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michigan doug
12-31-2016, 08:31 PM
I have a portable mig gun (Readywelder). I find it to be pretty capable, and it's portable because it is designed to run off 18 to 36 volts DC, like golf cart batteries.

The problem is, no matter how much love and attention you give your deep cycle golf cart batteries, after 5 to 7 years, they're toast.

I don't do that much welding that has to be portable, and I don't want to buy 2-300 dollars worth of golf cart batteries again, but that's my only mig gun.



Can I use my thunderbolt AC/DC stick welder to drive my DC readywelder?

Here is the readywelder:

http://readywelder.com/


Here is the Miller Thunderbolt AC/DC stick welder (not mine, but one just like mine):

http://i20.photobucket.com/albums/b245/sloppy-ollies/newrig.jpg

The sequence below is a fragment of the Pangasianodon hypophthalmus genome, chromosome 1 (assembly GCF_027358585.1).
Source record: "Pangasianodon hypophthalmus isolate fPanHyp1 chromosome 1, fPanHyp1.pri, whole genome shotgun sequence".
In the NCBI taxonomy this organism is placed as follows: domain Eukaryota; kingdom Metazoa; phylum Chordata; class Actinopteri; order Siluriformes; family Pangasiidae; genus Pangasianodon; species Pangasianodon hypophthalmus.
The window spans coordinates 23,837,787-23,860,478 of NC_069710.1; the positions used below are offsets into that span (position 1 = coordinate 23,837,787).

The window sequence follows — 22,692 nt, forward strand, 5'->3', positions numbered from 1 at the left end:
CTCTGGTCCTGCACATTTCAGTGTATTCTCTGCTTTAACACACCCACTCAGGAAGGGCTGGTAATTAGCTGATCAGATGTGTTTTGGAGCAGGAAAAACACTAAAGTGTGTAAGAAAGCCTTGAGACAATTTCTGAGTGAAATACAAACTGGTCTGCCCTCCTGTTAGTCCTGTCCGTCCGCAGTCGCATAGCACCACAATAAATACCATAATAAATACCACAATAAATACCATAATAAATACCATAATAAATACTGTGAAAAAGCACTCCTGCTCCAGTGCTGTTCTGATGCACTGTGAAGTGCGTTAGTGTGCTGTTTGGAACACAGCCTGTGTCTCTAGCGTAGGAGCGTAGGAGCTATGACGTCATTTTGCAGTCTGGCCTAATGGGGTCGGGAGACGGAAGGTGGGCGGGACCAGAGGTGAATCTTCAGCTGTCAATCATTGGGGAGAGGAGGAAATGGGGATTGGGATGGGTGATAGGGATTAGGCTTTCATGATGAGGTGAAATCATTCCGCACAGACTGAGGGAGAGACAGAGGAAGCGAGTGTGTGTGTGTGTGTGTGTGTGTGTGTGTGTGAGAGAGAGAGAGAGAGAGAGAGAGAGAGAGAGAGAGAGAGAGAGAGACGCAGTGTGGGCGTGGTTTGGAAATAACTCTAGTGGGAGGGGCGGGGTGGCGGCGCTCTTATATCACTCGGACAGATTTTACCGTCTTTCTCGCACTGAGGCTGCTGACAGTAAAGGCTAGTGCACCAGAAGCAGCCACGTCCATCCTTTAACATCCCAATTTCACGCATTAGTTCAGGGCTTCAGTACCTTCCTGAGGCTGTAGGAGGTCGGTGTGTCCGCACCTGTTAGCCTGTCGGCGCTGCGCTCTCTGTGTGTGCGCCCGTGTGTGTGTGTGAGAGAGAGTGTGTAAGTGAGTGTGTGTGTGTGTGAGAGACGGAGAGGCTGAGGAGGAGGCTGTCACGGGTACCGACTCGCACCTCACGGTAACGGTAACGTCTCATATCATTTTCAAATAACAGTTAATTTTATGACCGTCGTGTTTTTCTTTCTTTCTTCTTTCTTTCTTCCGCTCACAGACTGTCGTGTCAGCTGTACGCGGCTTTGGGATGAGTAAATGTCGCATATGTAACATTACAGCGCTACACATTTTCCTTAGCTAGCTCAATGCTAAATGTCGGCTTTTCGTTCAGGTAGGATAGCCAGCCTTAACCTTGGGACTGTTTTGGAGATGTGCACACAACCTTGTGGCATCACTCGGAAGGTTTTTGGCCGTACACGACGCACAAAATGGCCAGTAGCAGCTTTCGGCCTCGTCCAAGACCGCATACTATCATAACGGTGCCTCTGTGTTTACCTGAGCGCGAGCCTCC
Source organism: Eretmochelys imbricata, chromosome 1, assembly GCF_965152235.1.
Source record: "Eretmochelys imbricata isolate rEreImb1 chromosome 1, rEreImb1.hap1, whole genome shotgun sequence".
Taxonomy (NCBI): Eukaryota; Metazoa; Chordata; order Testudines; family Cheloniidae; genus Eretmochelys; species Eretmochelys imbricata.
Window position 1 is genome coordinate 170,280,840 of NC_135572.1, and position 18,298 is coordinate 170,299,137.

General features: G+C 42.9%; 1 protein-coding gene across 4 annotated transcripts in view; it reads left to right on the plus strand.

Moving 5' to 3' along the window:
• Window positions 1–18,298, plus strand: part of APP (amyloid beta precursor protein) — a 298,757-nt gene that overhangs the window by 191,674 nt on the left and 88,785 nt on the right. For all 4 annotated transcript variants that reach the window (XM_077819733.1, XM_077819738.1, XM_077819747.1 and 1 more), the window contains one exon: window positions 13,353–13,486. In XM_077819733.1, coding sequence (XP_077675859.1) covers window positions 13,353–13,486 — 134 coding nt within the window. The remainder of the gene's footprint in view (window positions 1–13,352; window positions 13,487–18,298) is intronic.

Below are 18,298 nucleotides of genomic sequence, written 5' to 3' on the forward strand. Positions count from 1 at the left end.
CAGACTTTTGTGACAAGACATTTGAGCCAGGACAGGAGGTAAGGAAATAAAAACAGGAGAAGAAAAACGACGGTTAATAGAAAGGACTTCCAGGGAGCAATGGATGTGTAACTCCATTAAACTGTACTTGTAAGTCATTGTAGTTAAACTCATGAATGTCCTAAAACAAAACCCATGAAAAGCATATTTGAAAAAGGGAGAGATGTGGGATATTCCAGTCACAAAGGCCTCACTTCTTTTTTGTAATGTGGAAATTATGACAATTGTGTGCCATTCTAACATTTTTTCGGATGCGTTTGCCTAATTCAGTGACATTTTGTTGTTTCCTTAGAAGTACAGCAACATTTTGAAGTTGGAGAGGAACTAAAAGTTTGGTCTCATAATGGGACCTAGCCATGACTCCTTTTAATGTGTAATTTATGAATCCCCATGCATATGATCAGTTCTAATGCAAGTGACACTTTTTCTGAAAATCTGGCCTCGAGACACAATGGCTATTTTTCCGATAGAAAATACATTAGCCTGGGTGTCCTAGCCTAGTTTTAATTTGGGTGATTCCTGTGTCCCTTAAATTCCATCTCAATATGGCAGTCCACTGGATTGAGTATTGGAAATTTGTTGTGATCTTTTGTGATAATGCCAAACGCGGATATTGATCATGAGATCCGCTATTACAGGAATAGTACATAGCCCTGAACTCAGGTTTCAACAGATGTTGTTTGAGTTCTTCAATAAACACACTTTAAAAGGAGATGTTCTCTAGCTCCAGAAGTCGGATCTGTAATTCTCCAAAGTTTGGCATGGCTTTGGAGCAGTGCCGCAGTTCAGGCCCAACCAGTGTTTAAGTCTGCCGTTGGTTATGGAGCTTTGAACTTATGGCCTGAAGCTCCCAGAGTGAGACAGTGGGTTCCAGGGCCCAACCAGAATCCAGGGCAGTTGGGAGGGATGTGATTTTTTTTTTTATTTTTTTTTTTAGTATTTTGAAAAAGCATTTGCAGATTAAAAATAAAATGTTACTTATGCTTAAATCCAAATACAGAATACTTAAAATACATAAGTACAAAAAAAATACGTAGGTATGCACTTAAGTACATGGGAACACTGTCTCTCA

It's the old transformer kind, not the newfangled one with a computer and digital readout.


Thanks in advance,

flylo
12-31-2016, 09:08 PM
You can run a tig with no problem & hi-freq AC for alum, I have both converters.

doctor demo
12-31-2016, 10:17 PM
I have a portable mig gun (Readywelder).
Can I use my thunderbolt AC/DC stick welder to drive my DC readywelder?
Here is the readywelder:
http://readywelder.com/
Thanks in advance,
In the link you provided,it says you can.
"POWERFUL: This MIG Welder can be powered by batteries, or by AC current when connected to a welding machine as a Spool Gun."

Steve

michigan doug
01-01-2017, 05:19 AM
Guess I better go do some more digging.

I find their question and answer ambiguous:

"5. Can I connect the RW-II to my Miller/Lincoln etc MIG or ARC welder to use as a “spool gun” attachment?